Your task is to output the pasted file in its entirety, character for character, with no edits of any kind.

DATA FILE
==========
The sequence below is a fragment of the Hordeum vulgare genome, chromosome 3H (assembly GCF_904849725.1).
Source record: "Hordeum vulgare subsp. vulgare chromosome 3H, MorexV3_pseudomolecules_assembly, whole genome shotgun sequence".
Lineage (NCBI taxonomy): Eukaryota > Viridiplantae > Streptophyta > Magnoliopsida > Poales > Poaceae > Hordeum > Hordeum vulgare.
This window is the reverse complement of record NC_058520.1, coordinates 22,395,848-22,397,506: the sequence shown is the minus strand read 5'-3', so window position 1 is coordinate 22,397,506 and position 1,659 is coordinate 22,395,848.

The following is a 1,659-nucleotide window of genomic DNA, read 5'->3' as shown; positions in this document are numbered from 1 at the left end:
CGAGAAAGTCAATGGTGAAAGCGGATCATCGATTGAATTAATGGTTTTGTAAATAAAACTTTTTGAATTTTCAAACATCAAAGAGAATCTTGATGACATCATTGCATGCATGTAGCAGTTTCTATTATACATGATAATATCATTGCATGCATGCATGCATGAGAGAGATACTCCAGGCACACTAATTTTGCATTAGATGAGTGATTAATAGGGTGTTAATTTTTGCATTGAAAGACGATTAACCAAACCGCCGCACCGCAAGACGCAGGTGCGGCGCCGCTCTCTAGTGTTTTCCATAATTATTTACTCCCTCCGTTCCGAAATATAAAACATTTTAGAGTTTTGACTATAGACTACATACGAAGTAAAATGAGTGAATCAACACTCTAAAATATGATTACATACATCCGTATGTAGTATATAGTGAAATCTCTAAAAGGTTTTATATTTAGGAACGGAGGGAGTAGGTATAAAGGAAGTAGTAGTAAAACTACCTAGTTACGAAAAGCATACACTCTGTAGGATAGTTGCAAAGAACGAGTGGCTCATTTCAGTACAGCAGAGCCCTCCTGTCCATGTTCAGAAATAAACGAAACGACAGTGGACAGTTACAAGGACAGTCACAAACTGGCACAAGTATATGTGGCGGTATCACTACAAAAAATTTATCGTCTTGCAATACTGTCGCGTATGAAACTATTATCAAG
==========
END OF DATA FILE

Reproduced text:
The sequence below is a fragment of the Hordeum vulgare genome, chromosome 3H (assembly GCF_904849725.1).
Source record: "Hordeum vulgare subsp. vulgare chromosome 3H, MorexV3_pseudomolecules_assembly, whole genome shotgun sequence".
Lineage (NCBI taxonomy): Eukaryota > Viridiplantae > Streptophyta > Magnoliopsida > Poales > Poaceae > Hordeum > Hordeum vulgare.
This window is the reverse complement of record NC_058520.1, coordinates 22,395,848-22,397,506: the sequence shown is the minus strand read 5'-3', so window position 1 is coordinate 22,397,506 and position 1,659 is coordinate 22,395,848.

The following is a 1,659-nucleotide window of genomic DNA, read 5'->3' as shown; positions in this document are numbered from 1 at the left end:
CGAGAAAGTCAATGGTGAAAGCGGATCATCGATTGAATTAATGGTTTTGTAAATAAAACTTTTTGAATTTTCAAACATCAAAGAGAATCTTGATGACATCATTGCATGCATGTAGCAGTTTCTATTATACATGATAATATCATTGCATGCATGCATGCATGAGAGAGATACTCCAGGCACACTAATTTTGCATTAGATGAGTGATTAATAGGGTGTTAATTTTTGCATTGAAAGACGATTAACCAAACCGCCGCACCGCAAGACGCAGGTGCGGCGCCGCTCTCTAGTGTTTTCCATAATTATTTACTCCCTCCGTTCCGAAATATAAAACATTTTAGAGTTTTGACTATAGACTACATACGAAGTAAAATGAGTGAATCAACACTCTAAAATATGATTACATACATCCGTATGTAGTATATAGTGAAATCTCTAAAAGGTTTTATATTTAGGAACGGAGGGAGTAGGTATAAAGGAAGTAGTAGTAAAACTACCTAGTTACGAAAAGCATACACTCTGTAGGATAGTTGCAAAGAACGAGTGGCTCATTTCAGTACAGCAGAGCCCTCCTGTCCATGTTCAGAAATAAACGAAACGACAGTGGACAGTTACAAGGACAGTCACAAACTGGCACAAGTATATGTGGCGGTATCACTACAAAAAATTTATCGTCTTGCAATACTGTCGCGTATGAAACTATTATCAAG